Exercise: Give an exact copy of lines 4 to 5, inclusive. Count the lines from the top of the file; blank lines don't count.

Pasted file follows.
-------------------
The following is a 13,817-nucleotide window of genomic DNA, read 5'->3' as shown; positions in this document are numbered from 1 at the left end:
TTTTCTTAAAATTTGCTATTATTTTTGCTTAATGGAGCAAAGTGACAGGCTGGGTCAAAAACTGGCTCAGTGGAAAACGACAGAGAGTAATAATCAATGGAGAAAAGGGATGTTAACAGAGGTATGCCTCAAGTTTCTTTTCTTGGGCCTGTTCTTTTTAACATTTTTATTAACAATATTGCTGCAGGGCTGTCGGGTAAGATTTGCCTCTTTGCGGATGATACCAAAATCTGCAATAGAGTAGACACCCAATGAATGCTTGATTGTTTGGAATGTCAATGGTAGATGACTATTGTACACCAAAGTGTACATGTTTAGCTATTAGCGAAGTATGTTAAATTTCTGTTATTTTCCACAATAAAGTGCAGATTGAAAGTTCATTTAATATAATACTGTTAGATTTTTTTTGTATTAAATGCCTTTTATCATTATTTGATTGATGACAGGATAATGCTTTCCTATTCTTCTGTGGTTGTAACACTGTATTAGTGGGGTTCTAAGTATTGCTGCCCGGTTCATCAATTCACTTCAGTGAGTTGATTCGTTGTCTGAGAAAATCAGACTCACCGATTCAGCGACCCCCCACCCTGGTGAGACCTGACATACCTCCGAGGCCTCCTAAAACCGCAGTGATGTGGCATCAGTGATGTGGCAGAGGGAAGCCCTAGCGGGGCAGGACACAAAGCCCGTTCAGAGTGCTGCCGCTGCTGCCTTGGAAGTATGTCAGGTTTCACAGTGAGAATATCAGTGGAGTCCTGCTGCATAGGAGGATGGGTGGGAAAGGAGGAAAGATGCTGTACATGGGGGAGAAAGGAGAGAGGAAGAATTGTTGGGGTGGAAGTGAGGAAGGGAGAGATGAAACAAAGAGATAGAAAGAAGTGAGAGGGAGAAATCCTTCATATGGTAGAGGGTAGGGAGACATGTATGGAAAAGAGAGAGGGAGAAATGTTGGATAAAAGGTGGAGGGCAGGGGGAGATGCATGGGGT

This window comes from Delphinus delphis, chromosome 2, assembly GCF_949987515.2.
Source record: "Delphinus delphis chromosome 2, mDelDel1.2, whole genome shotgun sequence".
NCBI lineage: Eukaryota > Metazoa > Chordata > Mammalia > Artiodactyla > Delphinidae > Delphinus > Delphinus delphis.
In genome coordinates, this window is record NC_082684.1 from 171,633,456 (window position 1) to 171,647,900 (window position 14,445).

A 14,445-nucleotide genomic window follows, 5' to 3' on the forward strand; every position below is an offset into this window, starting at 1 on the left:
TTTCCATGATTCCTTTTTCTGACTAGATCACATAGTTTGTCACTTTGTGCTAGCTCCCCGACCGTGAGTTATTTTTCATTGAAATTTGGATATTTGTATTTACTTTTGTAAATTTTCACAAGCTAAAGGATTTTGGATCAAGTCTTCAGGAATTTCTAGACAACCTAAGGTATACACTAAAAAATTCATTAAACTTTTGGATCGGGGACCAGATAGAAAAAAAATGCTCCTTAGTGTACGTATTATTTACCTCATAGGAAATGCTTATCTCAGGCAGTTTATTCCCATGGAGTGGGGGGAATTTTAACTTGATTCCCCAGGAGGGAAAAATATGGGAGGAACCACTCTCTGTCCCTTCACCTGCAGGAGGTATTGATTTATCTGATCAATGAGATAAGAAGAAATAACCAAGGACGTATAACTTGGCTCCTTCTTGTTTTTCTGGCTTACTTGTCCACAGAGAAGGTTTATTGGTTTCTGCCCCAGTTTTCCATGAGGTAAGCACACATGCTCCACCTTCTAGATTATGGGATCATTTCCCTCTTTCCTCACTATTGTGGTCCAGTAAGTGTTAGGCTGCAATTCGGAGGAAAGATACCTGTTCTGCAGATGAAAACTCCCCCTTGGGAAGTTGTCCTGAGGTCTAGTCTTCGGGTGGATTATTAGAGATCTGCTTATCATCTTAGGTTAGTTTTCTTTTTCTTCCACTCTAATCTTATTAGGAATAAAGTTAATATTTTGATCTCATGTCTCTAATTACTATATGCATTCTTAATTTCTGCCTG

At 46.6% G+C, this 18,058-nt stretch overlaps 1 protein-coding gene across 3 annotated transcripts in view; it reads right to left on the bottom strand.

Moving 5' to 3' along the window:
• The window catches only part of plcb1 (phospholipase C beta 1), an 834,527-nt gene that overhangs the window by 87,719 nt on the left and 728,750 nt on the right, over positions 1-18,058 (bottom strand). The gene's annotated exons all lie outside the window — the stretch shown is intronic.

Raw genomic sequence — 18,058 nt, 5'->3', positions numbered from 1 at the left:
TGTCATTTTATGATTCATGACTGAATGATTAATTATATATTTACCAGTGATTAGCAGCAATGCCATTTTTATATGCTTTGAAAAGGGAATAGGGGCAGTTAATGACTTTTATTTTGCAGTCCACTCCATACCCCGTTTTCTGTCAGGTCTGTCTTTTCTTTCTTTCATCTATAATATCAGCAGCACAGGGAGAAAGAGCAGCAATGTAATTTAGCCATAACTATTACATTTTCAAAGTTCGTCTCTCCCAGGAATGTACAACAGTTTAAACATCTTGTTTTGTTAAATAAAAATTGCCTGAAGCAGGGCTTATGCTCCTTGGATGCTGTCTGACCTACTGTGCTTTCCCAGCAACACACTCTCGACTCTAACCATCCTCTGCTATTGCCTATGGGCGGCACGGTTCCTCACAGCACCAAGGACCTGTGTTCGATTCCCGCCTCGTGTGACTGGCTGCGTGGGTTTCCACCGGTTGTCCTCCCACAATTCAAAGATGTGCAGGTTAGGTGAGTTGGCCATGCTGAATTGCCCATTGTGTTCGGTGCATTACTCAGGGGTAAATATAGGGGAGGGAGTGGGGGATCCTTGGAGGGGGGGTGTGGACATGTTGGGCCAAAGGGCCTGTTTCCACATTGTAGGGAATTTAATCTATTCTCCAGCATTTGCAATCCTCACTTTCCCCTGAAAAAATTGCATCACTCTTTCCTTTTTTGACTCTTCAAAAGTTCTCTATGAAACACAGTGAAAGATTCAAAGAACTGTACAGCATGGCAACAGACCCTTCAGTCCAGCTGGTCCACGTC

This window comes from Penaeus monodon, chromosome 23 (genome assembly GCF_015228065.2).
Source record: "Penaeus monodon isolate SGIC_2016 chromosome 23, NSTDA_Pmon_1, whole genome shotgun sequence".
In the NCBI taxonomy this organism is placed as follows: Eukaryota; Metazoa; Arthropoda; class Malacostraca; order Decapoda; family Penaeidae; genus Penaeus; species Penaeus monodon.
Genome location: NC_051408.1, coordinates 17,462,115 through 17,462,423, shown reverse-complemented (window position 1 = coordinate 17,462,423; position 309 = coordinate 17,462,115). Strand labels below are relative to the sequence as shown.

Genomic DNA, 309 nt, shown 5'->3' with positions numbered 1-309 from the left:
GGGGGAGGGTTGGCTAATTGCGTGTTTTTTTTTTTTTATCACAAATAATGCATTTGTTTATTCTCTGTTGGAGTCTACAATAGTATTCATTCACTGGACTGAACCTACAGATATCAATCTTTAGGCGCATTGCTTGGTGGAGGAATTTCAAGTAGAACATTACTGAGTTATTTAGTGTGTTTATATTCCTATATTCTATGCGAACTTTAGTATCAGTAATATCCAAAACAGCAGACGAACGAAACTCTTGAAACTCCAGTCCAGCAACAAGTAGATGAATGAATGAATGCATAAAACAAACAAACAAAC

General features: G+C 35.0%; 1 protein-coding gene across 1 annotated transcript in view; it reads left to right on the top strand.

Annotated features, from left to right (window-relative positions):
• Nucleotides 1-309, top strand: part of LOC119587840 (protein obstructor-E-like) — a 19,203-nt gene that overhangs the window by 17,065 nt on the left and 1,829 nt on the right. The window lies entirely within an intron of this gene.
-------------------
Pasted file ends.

Source record: "Delphinus delphis chromosome 2, mDelDel1.2, whole genome shotgun sequence".
NCBI lineage: Eukaryota > Metazoa > Chordata > Mammalia > Artiodactyla > Delphinidae > Delphinus > Delphinus delphis.